Q.4. Give two common feature of the three major cities (Madras, Calcutta, Bombay) which under went rapid urbanisation under British rule. 

Ans : i) The were originally fishing and weaving villages. 

ii) They had coasted areas. 

iii) They grew into important trading centres, because of economic activities of the East India Company. 

Q.5. Give two factors which helped growth on an Indian capitalist class: 

Ans : a) Participation of Indian merchants and middlemen, as junior partners in opium trade. 

b) Upsurge in demand fro Indian cotton following American Civil War in 1861. 

Q.6. Name the two proper industrial cities which came up during this time. 

Ans : a) The two industrial cities were Kanpur and Jamshedpur. 

b) Kanpur specialized in leather, woolen and cotton textiles while Jamshedpur specialised in steel.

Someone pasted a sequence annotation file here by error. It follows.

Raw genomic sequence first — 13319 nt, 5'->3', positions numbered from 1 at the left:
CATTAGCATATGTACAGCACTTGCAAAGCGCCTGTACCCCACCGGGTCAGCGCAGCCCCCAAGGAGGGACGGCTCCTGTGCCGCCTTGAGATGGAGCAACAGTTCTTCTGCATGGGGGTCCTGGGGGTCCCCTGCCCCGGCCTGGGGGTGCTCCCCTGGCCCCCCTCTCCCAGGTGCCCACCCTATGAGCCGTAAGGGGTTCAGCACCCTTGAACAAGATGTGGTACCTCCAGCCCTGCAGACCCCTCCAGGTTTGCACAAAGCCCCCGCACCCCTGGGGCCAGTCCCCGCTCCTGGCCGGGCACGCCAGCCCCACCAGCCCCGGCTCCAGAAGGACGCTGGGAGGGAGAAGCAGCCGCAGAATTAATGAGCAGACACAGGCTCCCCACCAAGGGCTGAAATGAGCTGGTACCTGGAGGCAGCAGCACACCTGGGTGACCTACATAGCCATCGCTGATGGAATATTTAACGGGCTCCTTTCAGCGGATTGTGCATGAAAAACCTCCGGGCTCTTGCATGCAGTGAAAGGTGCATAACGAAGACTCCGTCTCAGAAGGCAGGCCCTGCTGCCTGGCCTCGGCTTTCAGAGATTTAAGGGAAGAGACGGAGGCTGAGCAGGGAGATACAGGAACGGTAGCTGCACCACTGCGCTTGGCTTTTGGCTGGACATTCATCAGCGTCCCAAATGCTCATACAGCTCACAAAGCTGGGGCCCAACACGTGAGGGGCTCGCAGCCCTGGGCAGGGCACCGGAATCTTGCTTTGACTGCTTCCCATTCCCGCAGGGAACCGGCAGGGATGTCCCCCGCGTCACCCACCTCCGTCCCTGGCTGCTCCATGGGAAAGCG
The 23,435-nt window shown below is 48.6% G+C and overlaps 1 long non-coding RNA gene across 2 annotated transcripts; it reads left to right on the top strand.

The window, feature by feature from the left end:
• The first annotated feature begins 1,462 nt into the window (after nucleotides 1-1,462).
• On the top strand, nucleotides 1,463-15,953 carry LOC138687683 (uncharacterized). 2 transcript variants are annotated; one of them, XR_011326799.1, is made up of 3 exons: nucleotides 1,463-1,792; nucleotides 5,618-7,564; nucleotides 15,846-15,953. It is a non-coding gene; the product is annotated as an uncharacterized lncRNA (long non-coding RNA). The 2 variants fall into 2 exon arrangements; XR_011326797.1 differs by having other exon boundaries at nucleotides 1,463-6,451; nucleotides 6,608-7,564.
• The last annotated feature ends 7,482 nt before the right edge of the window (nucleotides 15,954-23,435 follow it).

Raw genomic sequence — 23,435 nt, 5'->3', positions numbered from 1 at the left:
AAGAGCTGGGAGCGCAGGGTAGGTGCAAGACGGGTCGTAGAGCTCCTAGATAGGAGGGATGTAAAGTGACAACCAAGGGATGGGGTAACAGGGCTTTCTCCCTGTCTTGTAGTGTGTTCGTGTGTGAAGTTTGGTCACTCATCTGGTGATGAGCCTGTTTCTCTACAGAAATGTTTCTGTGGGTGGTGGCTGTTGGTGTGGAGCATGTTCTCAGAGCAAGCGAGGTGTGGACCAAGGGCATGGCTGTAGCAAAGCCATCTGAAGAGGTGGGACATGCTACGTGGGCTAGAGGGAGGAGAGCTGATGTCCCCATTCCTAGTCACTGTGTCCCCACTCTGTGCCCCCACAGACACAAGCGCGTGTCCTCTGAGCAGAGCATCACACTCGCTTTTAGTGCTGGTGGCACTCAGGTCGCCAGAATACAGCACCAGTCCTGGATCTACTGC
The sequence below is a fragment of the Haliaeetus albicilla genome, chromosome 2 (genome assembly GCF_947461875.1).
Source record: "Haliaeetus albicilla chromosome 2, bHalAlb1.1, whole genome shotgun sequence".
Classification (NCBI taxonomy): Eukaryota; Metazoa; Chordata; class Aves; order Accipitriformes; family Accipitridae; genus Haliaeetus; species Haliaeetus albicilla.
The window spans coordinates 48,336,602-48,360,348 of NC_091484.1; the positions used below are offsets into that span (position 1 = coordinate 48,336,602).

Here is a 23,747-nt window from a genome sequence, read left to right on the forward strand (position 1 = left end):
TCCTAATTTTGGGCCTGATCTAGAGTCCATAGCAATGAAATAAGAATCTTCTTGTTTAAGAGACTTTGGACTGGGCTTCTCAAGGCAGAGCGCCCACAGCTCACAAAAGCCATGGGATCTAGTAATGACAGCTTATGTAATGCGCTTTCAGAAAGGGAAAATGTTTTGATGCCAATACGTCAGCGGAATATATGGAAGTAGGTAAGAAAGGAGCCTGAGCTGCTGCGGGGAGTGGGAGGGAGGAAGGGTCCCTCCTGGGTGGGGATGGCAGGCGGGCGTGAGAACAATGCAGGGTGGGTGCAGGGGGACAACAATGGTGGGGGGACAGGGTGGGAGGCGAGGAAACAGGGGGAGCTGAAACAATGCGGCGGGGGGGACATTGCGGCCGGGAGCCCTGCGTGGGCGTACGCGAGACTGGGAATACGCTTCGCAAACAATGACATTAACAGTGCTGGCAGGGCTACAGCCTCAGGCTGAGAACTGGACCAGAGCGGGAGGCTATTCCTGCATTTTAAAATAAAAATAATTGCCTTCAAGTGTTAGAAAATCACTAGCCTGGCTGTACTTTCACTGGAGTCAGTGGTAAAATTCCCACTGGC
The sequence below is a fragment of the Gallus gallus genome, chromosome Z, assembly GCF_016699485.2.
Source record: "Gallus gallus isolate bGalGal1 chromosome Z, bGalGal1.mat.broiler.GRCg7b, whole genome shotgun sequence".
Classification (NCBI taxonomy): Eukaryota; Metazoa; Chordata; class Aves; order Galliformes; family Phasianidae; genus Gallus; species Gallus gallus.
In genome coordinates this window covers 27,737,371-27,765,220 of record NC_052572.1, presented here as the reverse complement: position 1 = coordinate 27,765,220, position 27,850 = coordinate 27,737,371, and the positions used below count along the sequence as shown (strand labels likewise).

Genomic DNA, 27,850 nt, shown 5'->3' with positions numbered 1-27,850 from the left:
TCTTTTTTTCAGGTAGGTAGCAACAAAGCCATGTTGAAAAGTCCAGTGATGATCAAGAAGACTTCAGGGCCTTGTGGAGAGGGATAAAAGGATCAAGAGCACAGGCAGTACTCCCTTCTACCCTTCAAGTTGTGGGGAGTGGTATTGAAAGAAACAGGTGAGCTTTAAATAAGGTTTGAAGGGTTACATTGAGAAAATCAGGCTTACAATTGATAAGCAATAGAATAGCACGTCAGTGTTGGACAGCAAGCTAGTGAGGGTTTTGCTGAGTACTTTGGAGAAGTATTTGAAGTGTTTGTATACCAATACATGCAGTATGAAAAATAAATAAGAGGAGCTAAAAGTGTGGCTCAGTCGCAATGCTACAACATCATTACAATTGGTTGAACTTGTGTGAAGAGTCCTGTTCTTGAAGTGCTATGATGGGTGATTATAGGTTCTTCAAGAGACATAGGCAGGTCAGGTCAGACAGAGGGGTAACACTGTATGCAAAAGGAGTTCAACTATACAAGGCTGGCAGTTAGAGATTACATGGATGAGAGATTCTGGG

Q.7. How did the British keep track of life in the growing cities and towns? 

Ans : They carried out regular surveys, gathered statistical data and published various official reports. 

Maps were also prepared not only to plan the development of the towns but also to development of the towns but also to develop commerce and consolidate power. 

Q.8. What were the objectives of early hill-stations? 

Ans : i) The initial hill-stations served the needs of the British army. 

ii) They served places to stay troops, guard frontiers and launch campaigns against enemy rulers. 

Q.9. The British had taken the task of urban planning in their hands in Bengal from the very beginning. Give any two points.